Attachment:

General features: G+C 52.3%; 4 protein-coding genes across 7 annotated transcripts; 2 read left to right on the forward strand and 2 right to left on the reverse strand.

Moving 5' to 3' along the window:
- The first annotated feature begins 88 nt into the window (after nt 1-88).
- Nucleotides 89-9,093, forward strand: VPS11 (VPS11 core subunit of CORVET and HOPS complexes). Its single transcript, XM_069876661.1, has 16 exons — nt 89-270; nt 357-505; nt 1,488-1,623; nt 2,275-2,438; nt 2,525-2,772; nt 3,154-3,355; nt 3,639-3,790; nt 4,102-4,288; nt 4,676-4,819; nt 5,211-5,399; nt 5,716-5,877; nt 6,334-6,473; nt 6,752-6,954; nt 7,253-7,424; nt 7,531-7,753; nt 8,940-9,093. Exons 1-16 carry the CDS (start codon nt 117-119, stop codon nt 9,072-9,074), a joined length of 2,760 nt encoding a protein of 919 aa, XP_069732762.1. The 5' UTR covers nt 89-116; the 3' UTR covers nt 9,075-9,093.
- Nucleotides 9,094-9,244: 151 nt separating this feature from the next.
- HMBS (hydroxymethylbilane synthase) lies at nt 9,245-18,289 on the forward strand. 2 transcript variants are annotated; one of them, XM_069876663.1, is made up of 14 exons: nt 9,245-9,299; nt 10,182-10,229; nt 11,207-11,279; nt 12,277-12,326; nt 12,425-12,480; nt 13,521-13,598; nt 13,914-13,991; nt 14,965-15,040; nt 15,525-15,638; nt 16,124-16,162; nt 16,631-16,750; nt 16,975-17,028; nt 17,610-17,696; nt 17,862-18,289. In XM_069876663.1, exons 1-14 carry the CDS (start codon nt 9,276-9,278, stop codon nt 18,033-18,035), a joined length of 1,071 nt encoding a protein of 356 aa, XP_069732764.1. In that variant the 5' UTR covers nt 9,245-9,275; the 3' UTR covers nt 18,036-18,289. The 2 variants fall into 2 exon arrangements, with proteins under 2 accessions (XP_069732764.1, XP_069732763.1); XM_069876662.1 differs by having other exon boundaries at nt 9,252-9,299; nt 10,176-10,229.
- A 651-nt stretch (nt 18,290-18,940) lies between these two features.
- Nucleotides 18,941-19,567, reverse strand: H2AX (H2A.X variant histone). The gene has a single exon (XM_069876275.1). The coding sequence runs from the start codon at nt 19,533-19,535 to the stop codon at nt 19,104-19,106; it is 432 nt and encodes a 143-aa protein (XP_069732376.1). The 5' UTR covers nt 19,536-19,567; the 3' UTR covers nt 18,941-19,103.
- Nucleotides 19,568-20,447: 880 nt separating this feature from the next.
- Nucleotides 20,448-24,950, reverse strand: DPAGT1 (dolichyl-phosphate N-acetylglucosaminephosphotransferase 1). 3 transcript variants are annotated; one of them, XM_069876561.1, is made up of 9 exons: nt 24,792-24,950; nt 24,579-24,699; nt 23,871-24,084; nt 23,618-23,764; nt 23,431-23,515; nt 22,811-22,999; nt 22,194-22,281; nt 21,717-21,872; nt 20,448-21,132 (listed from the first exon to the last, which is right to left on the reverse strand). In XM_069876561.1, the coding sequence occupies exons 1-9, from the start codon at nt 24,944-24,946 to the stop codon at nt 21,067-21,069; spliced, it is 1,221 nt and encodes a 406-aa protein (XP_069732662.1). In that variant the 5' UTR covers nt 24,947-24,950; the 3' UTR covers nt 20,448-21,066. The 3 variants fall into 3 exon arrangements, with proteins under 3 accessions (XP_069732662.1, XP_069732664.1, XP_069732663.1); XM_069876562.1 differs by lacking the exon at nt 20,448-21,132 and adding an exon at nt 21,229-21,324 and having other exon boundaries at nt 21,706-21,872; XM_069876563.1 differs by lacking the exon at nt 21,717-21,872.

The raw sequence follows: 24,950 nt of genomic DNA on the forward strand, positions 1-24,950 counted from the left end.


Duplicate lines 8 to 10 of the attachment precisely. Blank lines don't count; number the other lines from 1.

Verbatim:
- Nucleotides 18,941-19,567, reverse strand: H2AX (H2A.X variant histone). The gene has a single exon (XM_069876275.1). The coding sequence runs from the start codon at nt 19,533-19,535 to the stop codon at nt 19,104-19,106; it is 432 nt and encodes a 143-aa protein (XP_069732376.1). The 5' UTR covers nt 19,536-19,567; the 3' UTR covers nt 18,941-19,103.
- Nucleotides 19,568-20,447: 880 nt separating this feature from the next.
- Nucleotides 20,448-24,950, reverse strand: DPAGT1 (dolichyl-phosphate N-acetylglucosaminephosphotransferase 1). 3 transcript variants are annotated; one of them, XM_069876561.1, is made up of 9 exons: nt 24,792-24,950; nt 24,579-24,699; nt 23,871-24,084; nt 23,618-23,764; nt 23,431-23,515; nt 22,811-22,999; nt 22,194-22,281; nt 21,717-21,872; nt 20,448-21,132 (listed from the first exon to the last, which is right to left on the reverse strand). In XM_069876561.1, the coding sequence occupies exons 1-9, from the start codon at nt 24,944-24,946 to the stop codon at nt 21,067-21,069; spliced, it is 1,221 nt and encodes a 406-aa protein (XP_069732662.1). In that variant the 5' UTR covers nt 24,947-24,950; the 3' UTR covers nt 20,448-21,066. The 3 variants fall into 3 exon arrangements, with proteins under 3 accessions (XP_069732662.1, XP_069732664.1, XP_069732663.1); XM_069876562.1 differs by lacking the exon at nt 20,448-21,132 and adding an exon at nt 21,229-21,324 and having other exon boundaries at nt 21,706-21,872; XM_069876563.1 differs by lacking the exon at nt 21,717-21,872.